Feasibility and implementation of Safer Kids - A parenting program to reduce child abuse

Child Abuse Negl. 2022 Jan:123:105434. doi: 10.1016/j.chiabu.2021.105434. Epub 2021 Dec 8.

Abstract

Background: Child abuse is a world-wide problem causing long-term suffering for children and large costs to society. Parent-training programs have been shown to reduce harsh parenting but more research on parenting programs specifically addressing child abuse is needed.

Objective: This study aimed at assessing the feasibility, implementation, and preliminary effectiveness of Safer Kids (SK); a structured parent-training program delivered immediately after parents are reported for child abuse.

Participants and setting: Caregivers were eligible if they had been reported for child abuse to the Swedish social services and their child was 3-12 years old.

Methods: Families were allocated to SK or intervention as usual (IAU) through a quasi-experimental design. Multilevel analyses and a Cox Proportional Hazard Model were used to assess between-group differences in risk factors for abuse and further child welfare reports.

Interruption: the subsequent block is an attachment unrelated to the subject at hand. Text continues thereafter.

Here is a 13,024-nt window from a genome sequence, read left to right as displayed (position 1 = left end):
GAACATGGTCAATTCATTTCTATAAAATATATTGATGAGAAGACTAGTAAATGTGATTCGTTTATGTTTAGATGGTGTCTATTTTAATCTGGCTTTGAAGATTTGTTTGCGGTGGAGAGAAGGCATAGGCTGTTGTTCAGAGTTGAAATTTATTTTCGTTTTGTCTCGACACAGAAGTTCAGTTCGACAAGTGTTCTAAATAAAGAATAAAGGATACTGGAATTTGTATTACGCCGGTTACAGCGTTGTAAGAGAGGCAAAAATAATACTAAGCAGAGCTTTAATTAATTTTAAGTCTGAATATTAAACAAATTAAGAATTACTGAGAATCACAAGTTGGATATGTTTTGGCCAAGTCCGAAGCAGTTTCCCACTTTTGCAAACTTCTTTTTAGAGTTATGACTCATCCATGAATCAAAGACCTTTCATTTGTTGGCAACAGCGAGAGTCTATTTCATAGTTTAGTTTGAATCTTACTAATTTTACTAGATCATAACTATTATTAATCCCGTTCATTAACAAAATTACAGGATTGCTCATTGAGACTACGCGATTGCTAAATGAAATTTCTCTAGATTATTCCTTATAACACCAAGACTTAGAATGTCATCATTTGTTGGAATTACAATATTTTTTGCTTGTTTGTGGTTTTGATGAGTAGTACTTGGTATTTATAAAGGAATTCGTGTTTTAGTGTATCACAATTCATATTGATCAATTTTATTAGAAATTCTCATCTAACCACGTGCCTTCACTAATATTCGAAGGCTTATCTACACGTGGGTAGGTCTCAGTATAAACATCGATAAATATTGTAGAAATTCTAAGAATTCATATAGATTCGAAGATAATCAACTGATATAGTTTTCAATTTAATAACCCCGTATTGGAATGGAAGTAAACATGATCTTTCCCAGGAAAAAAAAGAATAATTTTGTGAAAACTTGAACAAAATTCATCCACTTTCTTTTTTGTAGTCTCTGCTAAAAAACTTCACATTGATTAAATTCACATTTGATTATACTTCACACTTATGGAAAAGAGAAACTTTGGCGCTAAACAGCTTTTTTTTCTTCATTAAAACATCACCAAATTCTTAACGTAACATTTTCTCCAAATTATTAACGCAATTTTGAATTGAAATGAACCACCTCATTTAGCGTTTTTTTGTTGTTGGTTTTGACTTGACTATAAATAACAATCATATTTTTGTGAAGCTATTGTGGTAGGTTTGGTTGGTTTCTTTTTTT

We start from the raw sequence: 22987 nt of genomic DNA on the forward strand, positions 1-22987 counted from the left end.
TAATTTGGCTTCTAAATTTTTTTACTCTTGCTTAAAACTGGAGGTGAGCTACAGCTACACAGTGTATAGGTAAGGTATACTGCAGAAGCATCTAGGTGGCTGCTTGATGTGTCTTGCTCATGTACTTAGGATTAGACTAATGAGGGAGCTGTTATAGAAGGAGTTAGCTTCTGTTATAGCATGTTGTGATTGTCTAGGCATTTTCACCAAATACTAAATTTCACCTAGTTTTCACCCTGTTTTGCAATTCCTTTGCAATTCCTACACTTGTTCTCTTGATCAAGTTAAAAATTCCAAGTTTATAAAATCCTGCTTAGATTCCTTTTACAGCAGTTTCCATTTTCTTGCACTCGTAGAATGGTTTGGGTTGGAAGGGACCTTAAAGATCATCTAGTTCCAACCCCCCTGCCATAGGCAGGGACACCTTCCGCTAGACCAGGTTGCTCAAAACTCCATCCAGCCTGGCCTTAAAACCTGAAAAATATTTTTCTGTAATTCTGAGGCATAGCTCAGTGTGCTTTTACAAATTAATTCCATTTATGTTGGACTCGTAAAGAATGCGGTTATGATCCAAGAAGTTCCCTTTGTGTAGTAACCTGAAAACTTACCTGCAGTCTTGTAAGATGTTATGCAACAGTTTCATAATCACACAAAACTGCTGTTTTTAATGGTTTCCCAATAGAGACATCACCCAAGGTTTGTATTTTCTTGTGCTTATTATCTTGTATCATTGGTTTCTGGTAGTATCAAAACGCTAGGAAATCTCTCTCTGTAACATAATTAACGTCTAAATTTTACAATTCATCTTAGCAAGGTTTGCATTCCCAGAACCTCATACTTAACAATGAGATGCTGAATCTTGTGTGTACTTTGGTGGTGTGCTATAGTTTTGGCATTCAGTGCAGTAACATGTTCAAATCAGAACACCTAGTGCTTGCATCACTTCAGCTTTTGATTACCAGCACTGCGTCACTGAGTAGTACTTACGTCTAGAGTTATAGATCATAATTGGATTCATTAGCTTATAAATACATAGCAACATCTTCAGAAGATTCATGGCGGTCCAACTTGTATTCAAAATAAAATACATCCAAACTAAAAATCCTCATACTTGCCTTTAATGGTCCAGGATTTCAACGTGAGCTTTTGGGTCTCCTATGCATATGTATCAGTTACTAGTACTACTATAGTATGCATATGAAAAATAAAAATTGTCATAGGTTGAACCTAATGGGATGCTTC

Results: In total, 67 families participated. SK was successfully implemented as an early-start intervention and most families completed the intervention. All agencies continued working with SK two years after the study, indicating sustainability of implementation. SK was more effective than IAU in reducing further child welfare reports up to 18 months from baseline. However, analyses of parent and child rated risk factors of re-abuse (abuse potential, wellbeing, and parent-child relationships) indicate none to small differences between conditions.

Conclusions: SK can be successfully implemented within the social services and may be effective in reducing occurrence of further child welfare reports. The effects of SK need to be further evaluated in a randomized controlled trial.

Keywords: Child abuse; Controlled trial; Feasibility; Parenting; Prevention; Safer kids.

Publication types

  • Research Support, Non-U.S. Gov't

MeSH terms

  • Child
  • Child Abuse* / prevention & control
  • Child, Preschool
  • Feasibility Studies
  • Humans
  • Parent-Child Relations
  • Parenting*
  • Parents